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Ephesians 4:4-6 (MLVBL)
There is one ἓν body and one ἓν Spirit, just-as you were also called in one μιᾷ hope of your calling; one εἷς Lord, one μία faith, one ἓν immersion, one εἷς God and Father of all, who is over all and through all and in us all.

  1. Why the various Greek words, ἓν/μιᾷ/εἷς, for "one"?

  2. How many religious faiths are right according to Ephesians 4:4-6?

  • 1
    The answer is that this is just one word. Just as in English "who, whom, whose" are various forms of one single word, so these are various forms of a single word. The forms change according to the function of the word in the sentence, but it is just one word. – MPW Nov 21 '18 at 14:36
  • @der Ubermensch will look at it. How do I do it please? – user26950 Dec 2 '18 at 14:25
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Unlike English, Greek is a heavily (or highly) inflected language.1 In English, one could say/write, “One Lord, one faith, one baptism,” and the adjective “one” does not change spelling according to the noun it modifies.

Footnotes

        1 Chadwick, Ch. 4, p. 35

However, in Greek, the typical adjective will decline2 according to:3

Greek Declension List

Footnotes

        2 To decline is to inflect a substantive (e.g., noun, pronoun); to conjugate is to inflect a verb. Note: participles both decline and conjugate because they are, so to speak, part substantive, part verb.
        3 Because εἷς is inherently singular—after all, it means “one”—it does not decline according to number, unlike other adjectives. Also, being a numeral, it does not decline according to degree (i.e., it is not used as a comparative or superlative).

Since adjectives must agree with the substantives4 they modify,5 then substantives also decline in the same manner (excluding degree).

Footnotes

        4 A substantive is “a noun” or “a part of speech that can be used as subject or as object of a verb, be governed by a preposition, or the like.” (Whitney, Vol. 6, p. 6031-6032, “substantive,” n., II.). Pronouns, adjectives, adverbs, participles, and infinitives can all function as substantives. Smyth, p. 292, §1153, “The article has the power to make substantival any word or words to which it is prefixed.”
        5 Mounce, p. 65, §9.8: “When an adjective functions as an attributive, it agrees with the word it modifies in case, number, and gender.”

The English adjective “one” is translated from the Greek word εἷς, which may be transliterated into English as heis.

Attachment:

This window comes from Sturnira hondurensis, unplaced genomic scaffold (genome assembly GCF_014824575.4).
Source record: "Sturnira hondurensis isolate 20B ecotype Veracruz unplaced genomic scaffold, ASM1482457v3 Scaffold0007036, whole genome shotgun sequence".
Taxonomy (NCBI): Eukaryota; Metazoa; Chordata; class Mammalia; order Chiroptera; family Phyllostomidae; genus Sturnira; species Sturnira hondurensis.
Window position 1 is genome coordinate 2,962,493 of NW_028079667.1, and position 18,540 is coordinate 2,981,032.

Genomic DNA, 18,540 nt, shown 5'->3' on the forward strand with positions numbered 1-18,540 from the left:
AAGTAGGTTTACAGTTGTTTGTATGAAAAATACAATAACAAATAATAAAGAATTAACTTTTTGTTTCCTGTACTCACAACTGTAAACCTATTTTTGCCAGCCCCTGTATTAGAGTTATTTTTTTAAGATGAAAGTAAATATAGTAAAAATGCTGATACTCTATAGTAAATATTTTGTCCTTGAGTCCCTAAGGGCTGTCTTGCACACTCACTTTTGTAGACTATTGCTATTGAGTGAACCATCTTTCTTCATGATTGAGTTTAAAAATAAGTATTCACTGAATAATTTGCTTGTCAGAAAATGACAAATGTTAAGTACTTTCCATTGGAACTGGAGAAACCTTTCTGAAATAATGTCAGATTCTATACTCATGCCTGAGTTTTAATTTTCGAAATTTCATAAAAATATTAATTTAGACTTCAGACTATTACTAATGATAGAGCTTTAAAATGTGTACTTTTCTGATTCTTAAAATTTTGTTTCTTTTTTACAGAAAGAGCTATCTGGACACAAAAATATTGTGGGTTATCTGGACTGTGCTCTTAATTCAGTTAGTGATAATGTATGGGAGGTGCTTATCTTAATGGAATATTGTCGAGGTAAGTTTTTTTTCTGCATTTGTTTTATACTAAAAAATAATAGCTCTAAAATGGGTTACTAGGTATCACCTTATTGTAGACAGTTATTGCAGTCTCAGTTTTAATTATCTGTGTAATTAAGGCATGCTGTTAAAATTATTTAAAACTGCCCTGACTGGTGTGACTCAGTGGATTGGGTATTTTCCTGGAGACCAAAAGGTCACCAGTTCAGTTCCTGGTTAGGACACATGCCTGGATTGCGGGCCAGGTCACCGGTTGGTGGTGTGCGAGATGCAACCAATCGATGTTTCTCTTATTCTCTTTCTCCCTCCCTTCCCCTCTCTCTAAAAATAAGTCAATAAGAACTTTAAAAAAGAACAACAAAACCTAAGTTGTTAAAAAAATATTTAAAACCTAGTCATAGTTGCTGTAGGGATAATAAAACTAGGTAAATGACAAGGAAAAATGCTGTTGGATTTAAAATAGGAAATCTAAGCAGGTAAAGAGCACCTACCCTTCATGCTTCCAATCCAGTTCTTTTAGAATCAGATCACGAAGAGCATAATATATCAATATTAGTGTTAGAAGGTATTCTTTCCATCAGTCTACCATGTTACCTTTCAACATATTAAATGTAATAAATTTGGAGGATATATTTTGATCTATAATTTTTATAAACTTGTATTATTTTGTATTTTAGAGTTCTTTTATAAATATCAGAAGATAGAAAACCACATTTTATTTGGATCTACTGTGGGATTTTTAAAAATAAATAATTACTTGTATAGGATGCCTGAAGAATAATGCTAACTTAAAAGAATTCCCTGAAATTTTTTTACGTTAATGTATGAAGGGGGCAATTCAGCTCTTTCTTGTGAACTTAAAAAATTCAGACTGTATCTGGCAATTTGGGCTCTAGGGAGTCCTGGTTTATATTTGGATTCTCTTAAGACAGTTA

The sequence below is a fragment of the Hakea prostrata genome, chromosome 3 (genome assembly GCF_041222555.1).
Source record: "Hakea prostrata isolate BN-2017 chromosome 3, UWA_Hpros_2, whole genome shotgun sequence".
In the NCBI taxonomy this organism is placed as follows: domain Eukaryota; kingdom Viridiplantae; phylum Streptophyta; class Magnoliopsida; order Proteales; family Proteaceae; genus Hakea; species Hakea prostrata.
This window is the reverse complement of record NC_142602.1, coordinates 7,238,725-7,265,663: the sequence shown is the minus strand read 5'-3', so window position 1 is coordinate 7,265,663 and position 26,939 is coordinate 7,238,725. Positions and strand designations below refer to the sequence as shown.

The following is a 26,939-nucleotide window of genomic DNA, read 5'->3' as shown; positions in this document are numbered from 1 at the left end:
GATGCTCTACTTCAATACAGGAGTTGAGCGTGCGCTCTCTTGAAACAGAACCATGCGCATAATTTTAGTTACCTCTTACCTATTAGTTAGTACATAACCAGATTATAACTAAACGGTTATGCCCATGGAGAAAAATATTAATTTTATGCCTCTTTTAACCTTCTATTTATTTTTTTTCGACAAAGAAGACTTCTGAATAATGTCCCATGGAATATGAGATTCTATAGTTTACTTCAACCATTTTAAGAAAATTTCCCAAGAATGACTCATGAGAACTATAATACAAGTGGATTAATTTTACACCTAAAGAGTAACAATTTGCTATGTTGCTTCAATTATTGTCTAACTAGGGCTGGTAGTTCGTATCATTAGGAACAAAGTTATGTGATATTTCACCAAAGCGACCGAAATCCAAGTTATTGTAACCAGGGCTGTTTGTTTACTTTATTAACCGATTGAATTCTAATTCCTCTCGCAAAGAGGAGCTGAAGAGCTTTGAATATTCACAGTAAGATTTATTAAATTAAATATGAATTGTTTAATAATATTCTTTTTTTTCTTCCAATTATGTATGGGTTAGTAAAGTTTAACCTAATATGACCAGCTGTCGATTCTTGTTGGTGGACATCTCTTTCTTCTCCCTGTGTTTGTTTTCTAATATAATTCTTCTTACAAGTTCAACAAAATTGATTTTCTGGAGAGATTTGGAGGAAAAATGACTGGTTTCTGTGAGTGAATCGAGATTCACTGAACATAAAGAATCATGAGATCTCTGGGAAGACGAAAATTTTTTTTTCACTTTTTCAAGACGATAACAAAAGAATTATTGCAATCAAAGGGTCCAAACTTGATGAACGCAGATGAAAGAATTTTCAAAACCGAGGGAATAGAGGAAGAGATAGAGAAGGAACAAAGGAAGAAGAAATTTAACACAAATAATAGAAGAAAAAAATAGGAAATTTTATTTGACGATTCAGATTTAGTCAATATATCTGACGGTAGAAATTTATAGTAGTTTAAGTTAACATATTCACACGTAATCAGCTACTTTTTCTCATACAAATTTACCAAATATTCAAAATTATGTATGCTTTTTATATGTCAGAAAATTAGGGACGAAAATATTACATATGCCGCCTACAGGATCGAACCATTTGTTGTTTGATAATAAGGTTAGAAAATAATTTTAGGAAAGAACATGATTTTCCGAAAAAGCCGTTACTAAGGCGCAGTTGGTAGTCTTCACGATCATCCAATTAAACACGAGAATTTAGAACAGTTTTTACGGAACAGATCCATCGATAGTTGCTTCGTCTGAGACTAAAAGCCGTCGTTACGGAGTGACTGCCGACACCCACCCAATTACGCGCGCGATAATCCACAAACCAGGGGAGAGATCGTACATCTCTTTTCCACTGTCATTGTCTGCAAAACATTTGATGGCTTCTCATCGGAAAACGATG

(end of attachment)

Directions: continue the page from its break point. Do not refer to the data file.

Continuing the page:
This word εἷς is known as the λήμμα (lemma), or the dictionary/lexical form of the word. The lemma of an adjective is its form declined in the nominative case, singular number, masculine gender, and positive degree.

εἷς Declension Table

Since εἷς is an adjective, when you find its entry in a lexicon, the lexicon will provide its declension for the masculine, feminine, and neuter genders, all in the nominative case, singular number (highlighted yellow). It will also provide its declension in those same genders in the genitive case, singular number (highlighted orange).

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With respect to Eph. 4:4–6, the lemma εἷς modifies nouns of various genders,6 hence the different declensions. Nevertheless, all possess the same general meaning: “one.”

Footnotes

        6 Every Greek noun has an inherent grammatical gender: masculine, feminine, or neuter (Porter, p. 100, §3). Therefore, the adjective modifying the noun generally agrees with its corresponding noun in gender.


References

Mounce, William D. Basics of Biblical Greek. 2nd ed. Grand Rapids: Zondervan, 2003.

Porter, Stanley E. Idioms of the Greek New Testament. 1992. Reprint. 2nd ed. London: Continuum, 2005.

The Century Dictionary: An Encyclopedic Lexicon of the English Language. Ed. Whitney, William Dwight. Vol. 6. New York: The Century Co., 1891.

Thornill, A. Chadwick. Greek for Everyone: Introductory Greek for Bible Study and Application. Grand Rapids: Baker Books, 2016.

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All the words for "one" are different declensions of the same word (εἷς, μία, ἕν in the lexicon). It is declined to match the noun it modifies.

ἓν - is nominative neuter singular

μιᾷ - is dative feminine sigular (in a prepositional phrase)

εἷς - is nominative masculine singular

μία - is nominative feminine sigular

There are sites like the following where you can get free classes in Biblical Greek:

https://www.biblicaltraining.org/biblical-greek/william-mounce

As for the religious faiths Eph. 4:4-6 applies, it applies for all Christians.

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